May 12, 2000

Teaching, research awards unveiled at faculty meeting

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Teaching, research awards unveiled at faculty meeting

A new series of awards were the highlight of last week's Spring Faculty Meeting, which also featured updates on the medical center's financial performance and several major initiatives.

"We're beginning a wonderful new tradition of honoring faculty recognized by their peers as outstanding teachers and researchers," said Dr. Harry R. Jacobson, vice chancellor for Health Affairs.

Six awards for outstanding contributions to teaching were presented by Dr. John E. Chapman, dean of the School of Medicine. Award recipients in six different categories that recognize the diverse teaching settings of the medical center were nominated by faculty and selected by a faculty committee. Each honoree received the School of Medicine Medal of Merit and $1000. They were:

• Kathleen L. Gould, Ph.D., professor of Cell Biology, for "Mentoring Graduate and/or Medical Students in the Research Setting."

• F. Peter Guengerich, Ph.D., professor of Biochemistry and director of the Center in Molecular Toxicology, for "Mentoring Postdoctoral Fellows and/or Residents in the Research Setting."

• Jeanette J. Norden, Ph.D., professor of Cell Biology, for "Teaching Medical or Graduate Students or Practicing Physicians in the Lecture Setting."

• Dr. Virginia A. Eddy, associate professor of Surgery, for "Teaching Medical or Graduate Students or Practicing Physicians in the Small Group Setting."

• Dr. Frank H. Boehm, professor of Obstetrics and Gynecology, for "Teaching Medical Students, Residents, and/or Fellows in the Clinical Setting."

• Arthur F. Dalley, Ph.D., professor of Cell Biology, for "Innovation in Education Programming that has proven to be effective."

Five awards for outstanding contributions to research were presented by Lee E. Limbird, Ph.D., associate vice chancellor for Research.

The awards are named after past and present faculty members whose own research contributions were recognized with membership in the National Academy of Sciences.

Awardees, selected by a faculty committee from submitted nominations, also received the School of Medicine Medal of Merit and $1000.

• Brigid L. M. Hogan, Ph.D., Hortense B. Ingram Professor of Molecular Oncology, professor of Cell Biology, and Howard Hughes Medical Institute investigator, received the Rollo Park Faculty Research Award "for basic research findings revealing insights into physiology and pathophysiology."

• Dr. David Robertson, professor of Medicine, Pharmacology, and Neurology, and director of the Clinical Research Center, received the Bill Darby Faculty Research Award "for translational research accelerating advances in medical practice or health care services."

• Dr. John A. Oates, Thomas F. Frist Professor of Medicine, professor of Pharmacology, and director of the Center for Pharmacology and Drug Toxicology, received the Grant D. Liddle Faculty Research Award "for excellence in clinical research."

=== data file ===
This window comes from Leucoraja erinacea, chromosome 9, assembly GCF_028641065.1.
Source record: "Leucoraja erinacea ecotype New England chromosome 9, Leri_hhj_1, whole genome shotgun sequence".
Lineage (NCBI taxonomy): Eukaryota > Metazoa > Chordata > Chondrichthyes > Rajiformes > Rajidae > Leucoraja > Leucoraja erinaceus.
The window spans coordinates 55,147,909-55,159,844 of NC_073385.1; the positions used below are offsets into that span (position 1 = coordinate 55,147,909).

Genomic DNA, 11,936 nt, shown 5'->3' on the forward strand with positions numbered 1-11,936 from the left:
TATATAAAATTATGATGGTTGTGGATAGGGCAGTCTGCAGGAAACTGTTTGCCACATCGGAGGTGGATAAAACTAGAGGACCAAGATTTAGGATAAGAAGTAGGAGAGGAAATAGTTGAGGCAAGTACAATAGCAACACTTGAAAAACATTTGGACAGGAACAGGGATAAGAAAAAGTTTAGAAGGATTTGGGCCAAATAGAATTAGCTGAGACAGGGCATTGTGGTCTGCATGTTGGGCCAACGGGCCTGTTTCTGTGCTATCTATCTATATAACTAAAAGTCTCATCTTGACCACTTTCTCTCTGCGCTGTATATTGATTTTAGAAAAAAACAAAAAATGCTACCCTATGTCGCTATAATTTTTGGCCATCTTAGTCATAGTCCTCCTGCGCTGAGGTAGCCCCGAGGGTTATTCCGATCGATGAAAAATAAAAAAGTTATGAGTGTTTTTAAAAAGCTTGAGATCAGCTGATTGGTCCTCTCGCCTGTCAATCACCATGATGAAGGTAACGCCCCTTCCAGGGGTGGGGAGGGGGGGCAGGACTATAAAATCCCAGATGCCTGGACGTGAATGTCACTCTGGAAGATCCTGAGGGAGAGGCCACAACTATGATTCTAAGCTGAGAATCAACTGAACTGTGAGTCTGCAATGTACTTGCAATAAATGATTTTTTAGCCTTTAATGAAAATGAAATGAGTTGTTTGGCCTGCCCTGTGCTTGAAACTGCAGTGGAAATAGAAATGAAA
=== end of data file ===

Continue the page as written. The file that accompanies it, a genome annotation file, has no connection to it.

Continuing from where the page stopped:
• H. Earl Ruley, Ph.D., Ingram Professor of Cancer Research and professor of Microbiology and Immunology, received the Sidney P. Colowick Faculty Research Award "for excellence in research that serves as a platform for discovery in diverse research areas."

• Lawrence J. Marnett, Ph.D., Mary Geddes Stahlman Professor of Cancer Research and professor of Biochemistry and Chemistry, received the Stanley Cohen Faculty Research Award "for research bringing diverse disciplines, such as chemistry or physics, to solving biology's most important fundamental problems."

Prior to the award presentations, Jacobson reported the status of finances and major initiatives.

"In terms of financial performance, we're beginning to see an emerging success story," Jacobson said.

Cost control efforts that were initiated in the fall are reining in the cost per discharge and outpatient cost per visit. Staff reduction, primarily through attrition and re-assignment, has set the right trend in the number of full-time equivalent staff members per adjusted occupied bed.

An area still ripe for improvement is resource utilization, Jacobson said.

"A huge cost issue is the variability in the way we practice medicine," he said. "We fortunately have a very smart faculty, and we intend to be a leader — not just in Nashville, but in the country— in changing the culture of practicing medicine and the way we teach residents and students to practice medicine."

The strategic plan for the academic enterprise included the goal of increasing sponsored research. Jacobson reported that the last two years have seen the largest growth in total sponsored research dollars and in NIH funding at VUMC.

Strategies to enable growth include a new research building (MRBIII), a new vivarium atop the Werthan building, a renewed focus on clinical research, and the recruitment of new faculty and top leadership for departments with chair searches under way. n

Other current major initiatives include the Vanderbilt-Ingram Cancer Center addition to the Frances Williams Preston Building (formerly MRBII) and construction of the new Vanderbilt Children's Hospital.